How Was She to Know?
by Shreyasi Majumdar
The Indonesian’s “rare reticulated python” sales pitch was totally unnecessary – it was love at first sight. A 16-foot long beauty, it became a coiled up marvel that made its home in a sheltered corner of her house. Placid and inert, it would lay there, its Sauronese eyes watching intently. Through the wedding and when the baby came, it watched unblinking, a mute spectator. One afternoon, as she lazed on the patio, it uncoiled. Muscles rippled. Somewhere in the dim recesses of her tired mind, she heard a baby cry. When the crying stopped, she drifted into a deep, dreamless sleep.
by Nancy Nguyen
On a rainy afternoon, I received a care package at my new house. It was at my doorstep, the size of an abandoned infant. I left it next to the bare coat rack. Even after the rain stopped and the sun dried everything up, the box stayed drenched for days. A briny smell permeated every room. When the smell became too much, I opened the package to find an electric blanket, a humidifier, and a broken bottle of fish sauce. I called my mother for the first time in a year.
by D. Quentin Miller
Staring through a diner window, late at night, humidity heavy, contemplating something self-harmful. Trying to remember when she felt this exact feeling, because she has, but it hasn’t been on a night like this when her lover dumped her. Gnawing on a ragged fingernail. Spitting out a microshred, a sliver of herself, onto the sidewalk damp from the thundershowers. Aware of a man in the diner staring at her. Fumbling through her purse and finding her rape whistle and putting it in her mouth, but not blowing it, just leaving it there, like an unlit cigarette, just in case.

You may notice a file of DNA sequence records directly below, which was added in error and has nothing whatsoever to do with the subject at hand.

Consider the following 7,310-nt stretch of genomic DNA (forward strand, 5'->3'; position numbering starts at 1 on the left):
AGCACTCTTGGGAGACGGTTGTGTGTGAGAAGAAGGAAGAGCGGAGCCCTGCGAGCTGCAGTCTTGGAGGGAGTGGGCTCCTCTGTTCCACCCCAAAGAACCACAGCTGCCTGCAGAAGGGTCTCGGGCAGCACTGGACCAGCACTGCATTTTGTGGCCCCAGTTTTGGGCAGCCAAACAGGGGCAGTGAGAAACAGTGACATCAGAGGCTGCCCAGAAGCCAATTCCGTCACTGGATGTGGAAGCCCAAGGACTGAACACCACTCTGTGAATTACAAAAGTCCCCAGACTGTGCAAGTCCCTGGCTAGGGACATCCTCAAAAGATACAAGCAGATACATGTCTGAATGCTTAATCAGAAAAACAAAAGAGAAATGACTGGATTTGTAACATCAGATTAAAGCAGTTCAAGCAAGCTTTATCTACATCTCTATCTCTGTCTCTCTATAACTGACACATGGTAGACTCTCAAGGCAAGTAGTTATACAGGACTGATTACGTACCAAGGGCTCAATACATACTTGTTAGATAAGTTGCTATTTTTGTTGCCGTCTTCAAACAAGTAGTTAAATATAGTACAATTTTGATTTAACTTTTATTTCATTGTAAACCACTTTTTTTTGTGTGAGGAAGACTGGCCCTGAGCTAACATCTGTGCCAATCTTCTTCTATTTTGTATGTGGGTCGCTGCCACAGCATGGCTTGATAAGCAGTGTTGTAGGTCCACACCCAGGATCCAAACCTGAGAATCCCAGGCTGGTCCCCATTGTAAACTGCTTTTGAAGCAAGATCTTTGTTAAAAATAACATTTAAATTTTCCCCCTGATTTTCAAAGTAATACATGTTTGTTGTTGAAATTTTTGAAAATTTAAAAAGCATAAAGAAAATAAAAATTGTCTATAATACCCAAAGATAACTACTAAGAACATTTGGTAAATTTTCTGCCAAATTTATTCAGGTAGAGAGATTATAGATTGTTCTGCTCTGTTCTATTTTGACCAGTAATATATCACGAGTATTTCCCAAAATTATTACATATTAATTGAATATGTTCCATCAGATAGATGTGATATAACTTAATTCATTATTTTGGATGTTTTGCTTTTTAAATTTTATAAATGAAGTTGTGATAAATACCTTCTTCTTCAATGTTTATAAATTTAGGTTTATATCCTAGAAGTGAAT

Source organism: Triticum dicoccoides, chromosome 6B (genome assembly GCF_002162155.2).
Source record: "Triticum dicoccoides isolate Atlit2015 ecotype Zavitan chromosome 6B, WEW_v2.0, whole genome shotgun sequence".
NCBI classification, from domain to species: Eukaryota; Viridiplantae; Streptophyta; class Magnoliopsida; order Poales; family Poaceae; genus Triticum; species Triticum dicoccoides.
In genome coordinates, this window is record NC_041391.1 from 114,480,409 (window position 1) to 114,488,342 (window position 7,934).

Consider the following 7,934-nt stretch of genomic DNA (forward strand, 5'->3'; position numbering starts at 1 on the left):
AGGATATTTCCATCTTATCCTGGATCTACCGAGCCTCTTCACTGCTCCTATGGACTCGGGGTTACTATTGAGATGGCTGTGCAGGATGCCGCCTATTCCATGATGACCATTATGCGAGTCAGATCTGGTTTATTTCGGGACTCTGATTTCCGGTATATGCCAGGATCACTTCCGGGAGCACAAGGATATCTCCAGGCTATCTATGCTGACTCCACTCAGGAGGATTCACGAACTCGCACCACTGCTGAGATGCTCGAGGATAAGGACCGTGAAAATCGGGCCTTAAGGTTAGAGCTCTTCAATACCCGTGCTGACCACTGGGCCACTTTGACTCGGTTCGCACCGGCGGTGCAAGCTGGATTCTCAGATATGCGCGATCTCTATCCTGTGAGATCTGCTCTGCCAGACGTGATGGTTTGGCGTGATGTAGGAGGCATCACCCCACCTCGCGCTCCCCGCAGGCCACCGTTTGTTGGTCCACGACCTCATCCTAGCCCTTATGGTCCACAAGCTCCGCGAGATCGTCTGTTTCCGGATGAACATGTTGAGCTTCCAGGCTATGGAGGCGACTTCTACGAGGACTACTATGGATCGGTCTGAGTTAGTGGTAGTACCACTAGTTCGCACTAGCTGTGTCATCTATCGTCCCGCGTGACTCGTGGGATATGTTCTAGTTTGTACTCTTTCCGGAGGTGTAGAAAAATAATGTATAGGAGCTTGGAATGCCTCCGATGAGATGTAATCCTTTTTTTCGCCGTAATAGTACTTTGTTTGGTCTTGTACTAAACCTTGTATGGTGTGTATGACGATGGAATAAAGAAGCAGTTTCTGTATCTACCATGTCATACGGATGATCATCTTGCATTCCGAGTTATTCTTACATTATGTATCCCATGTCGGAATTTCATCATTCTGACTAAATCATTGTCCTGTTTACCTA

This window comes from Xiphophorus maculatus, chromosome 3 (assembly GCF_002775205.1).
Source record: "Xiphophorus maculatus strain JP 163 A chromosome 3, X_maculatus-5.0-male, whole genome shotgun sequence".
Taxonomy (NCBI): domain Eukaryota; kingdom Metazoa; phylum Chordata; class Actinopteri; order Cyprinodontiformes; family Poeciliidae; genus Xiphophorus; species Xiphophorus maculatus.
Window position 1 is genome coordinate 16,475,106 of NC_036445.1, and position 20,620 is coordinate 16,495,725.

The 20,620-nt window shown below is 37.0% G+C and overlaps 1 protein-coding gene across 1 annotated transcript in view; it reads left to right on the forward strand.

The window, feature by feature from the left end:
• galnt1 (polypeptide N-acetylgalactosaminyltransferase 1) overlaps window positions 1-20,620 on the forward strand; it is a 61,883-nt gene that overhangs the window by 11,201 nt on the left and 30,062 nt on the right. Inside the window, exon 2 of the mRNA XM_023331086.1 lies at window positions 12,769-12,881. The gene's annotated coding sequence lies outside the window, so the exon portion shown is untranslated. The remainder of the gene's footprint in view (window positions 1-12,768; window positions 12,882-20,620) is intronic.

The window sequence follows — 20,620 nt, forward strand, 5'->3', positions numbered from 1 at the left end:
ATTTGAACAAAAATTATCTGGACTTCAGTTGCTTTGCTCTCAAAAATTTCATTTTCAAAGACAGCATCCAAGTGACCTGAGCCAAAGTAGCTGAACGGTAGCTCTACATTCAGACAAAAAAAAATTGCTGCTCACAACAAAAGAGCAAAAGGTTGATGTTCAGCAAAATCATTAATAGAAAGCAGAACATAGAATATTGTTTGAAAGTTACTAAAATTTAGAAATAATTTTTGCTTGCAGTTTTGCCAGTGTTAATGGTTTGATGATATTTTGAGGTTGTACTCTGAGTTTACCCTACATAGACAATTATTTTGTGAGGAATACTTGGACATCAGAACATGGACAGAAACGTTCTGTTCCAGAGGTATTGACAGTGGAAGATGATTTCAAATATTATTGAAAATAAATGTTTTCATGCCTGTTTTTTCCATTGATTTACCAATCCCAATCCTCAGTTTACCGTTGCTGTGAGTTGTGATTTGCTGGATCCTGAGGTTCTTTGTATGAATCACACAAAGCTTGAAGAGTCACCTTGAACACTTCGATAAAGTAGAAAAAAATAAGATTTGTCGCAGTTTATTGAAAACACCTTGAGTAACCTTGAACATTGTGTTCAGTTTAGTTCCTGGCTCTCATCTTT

Mostly Straight But…
by Anne Wilding
The thought of coffee with her is enough, pushes me face down on the sofa, on my back, my side. I find myself, I think, on the floor. The ceiling, floor and walls collide with want. I’ll be late and she won’t know why. My head in a corner has time to think Need to dust before there is only pleasure and my body. Hands and clothes and head reeking pheromones, I’m giddy out the door, dreamy on the bus, but arrive on time. She smiles. “You’ve cobwebs in your hair.” And runs her fingers through the dusty remains.
by Phil Temples
I hop on the bus and grab my favorite seat. It looks like the same bus. It smells like it. Yeah, this is the same goddamn bus. I put my hand under my seat and feel around. There! I find the same wad of chewing gum from yesterday. I could continue to chew it. Or I could stick it someplace else. Friday, I unbuttoned my blouse and exposed my left tit to everyone behind me. No one even noticed. They were too busy texting or looking at Facebook. What’s a girl got to do to get noticed?
Reblogged this on Nancy Nguyen and commented:
Yay! My microfiction is in this. Woot woot!